Even though Movember is over, our commitment to our readers health, mental and otherwise, is far from over. I would like to share Dr. Matt Conner’s final Movember contribution with you. If you haven’t seen his previous articles, I would highly recommend reading his take on avoidance, baggage, and boundaries. Today we learn about responsibility.
I was telling Matt that I’ve learned some of these lessons myself over the years, though I haven’t been able to articulate them as eloquently or succinctly as he has. Other insights he shared were revelations to me. Which is weird, because they are all so simple and make so much since, but unless you’re actively thinking or aware of them it is often difficult to see these simple solutions in emotionally-charged situations.
There are certainly relationships and problems I have had in the past, that it would have been wonderful to have Dr. Matt’s advice in my toolkit. But, as we learn today, I shouldn’t lament the mistakes of the past. I can only learn lessons, move forward, and apply them in situations to come.
If you found these articles helpful, please join me in thanking Dr. Conner in the comments on this and his other articles. He doesn’t know this yet, but I plan to ask him to continue contributing these on a monthly or any other temporal basis he desires; because these have been truly wonderful. I am grateful for his friendship and taking the time to share with us all here.Jared A. Godar
In the first three weeks of Movember, we covered avoidance, baggage, and boundaries. My plan was to cover responsibility for the fourth week, I swear. But I didn’t, and Jared offered to post my last article a week late. And I’m going to explain that as an example of responsibility, but in the meantime, check out this amazing track by Ron Pope—the themes have a lot in common. You’ll see.
Remember last time I talked about the language of boundaries: I am not responsible for my thoughts, feelings, or beliefs; and I have no control over any other person’s. But I am accountable for my decisions. I can’t help it if you remind me of my third-grade teacher who was so mean. You didn’t know her, you didn’t get that haircut on purpose; but hey, I see the connections I see. What I can help is whether I choose to let my attention stay on those thoughts or make an effort to redirect to you, right now, in this space, whatever your haircut looks like. What I can help is whether I shift into closed-off body language or fake like I’m fine or say, “I’m so sorry, you remind me of someone I used to know, this is weird. Anyway, what were we talking about?” See? I can’t take responsibility for your choices, nor can I give up responsibility for mine.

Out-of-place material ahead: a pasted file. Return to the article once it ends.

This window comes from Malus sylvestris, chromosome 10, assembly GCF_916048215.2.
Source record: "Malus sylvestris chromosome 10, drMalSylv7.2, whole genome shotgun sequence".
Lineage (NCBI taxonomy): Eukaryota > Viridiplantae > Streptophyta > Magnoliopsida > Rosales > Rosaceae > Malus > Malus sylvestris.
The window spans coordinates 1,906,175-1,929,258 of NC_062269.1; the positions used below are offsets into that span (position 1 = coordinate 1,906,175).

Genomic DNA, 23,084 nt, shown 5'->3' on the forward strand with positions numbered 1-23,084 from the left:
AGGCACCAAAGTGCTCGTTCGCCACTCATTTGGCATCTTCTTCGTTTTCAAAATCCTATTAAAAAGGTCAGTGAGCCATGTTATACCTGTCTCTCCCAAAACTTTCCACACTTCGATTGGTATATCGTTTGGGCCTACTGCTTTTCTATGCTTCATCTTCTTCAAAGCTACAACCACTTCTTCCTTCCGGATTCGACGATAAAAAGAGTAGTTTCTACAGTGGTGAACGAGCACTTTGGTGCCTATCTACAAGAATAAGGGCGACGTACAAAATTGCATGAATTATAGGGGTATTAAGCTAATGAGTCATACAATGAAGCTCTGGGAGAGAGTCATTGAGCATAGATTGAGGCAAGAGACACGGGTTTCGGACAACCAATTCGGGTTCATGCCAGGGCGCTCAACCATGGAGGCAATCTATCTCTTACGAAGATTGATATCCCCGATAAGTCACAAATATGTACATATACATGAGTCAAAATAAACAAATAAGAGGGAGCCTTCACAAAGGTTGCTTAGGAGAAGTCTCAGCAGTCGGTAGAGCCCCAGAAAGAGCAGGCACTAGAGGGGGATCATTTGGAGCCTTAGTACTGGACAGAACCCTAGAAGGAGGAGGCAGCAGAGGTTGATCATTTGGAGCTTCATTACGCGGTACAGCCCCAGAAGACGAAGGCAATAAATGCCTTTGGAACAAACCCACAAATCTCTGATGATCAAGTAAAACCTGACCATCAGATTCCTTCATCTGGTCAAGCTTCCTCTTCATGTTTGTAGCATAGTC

I couldn’t say if I loved herRon Pope—”Lies and Cigarettes”
or if we were not there yet
we were young
and living on lies and cigarettes
Something I see in a lot of the people who come to my clinic is regret. Men talk about having cheated on their spouses, having gotten away with small crimes, having picked a college for a dumb reason and then had to live with that decision. We touched this in the piece about baggage, holding on to memories of the one that got away. But what happens when you’re holding on to bad behavior? When you were “young and living on lies and cigarettes?”
Well, if it’s affecting you in 2018, then 2018 is a great year to take some responsibility for it. If it’s a bad decision you’re still making, you are responsible for recognizing it and seeking the help you need to stop. One of the most frustrating challenges for a therapist is when someone wants to simultaneously maintain the affair he’s in as well as a healthy, happy, relationship with the spouse he’s lying to. It’s common practice in these situations to halt therapy until the client can make up his mind about which side he wants help with—ending the affair and fixing the problems in the marriage that made him vulnerable to it, or keeping the affair and honestly admitting to his partner that he is finding love and sex outside their agreement and that they either need to change their expectations about monogamy or break up. I know, “it’s not that simple.” But it’s not that much more complicated, Casanova.
Let’s say you’ve already done that. You made a decision, it stopped, but you’re haunted by having made it. You kept dating that person a couple months after you realized you didn’t love her. You fudged a number on your 2014 taxes. You “wasted” time on a grad degree you’re not using now. You flip through old Facebook posts and see a comment that looks so racist now. What do you do?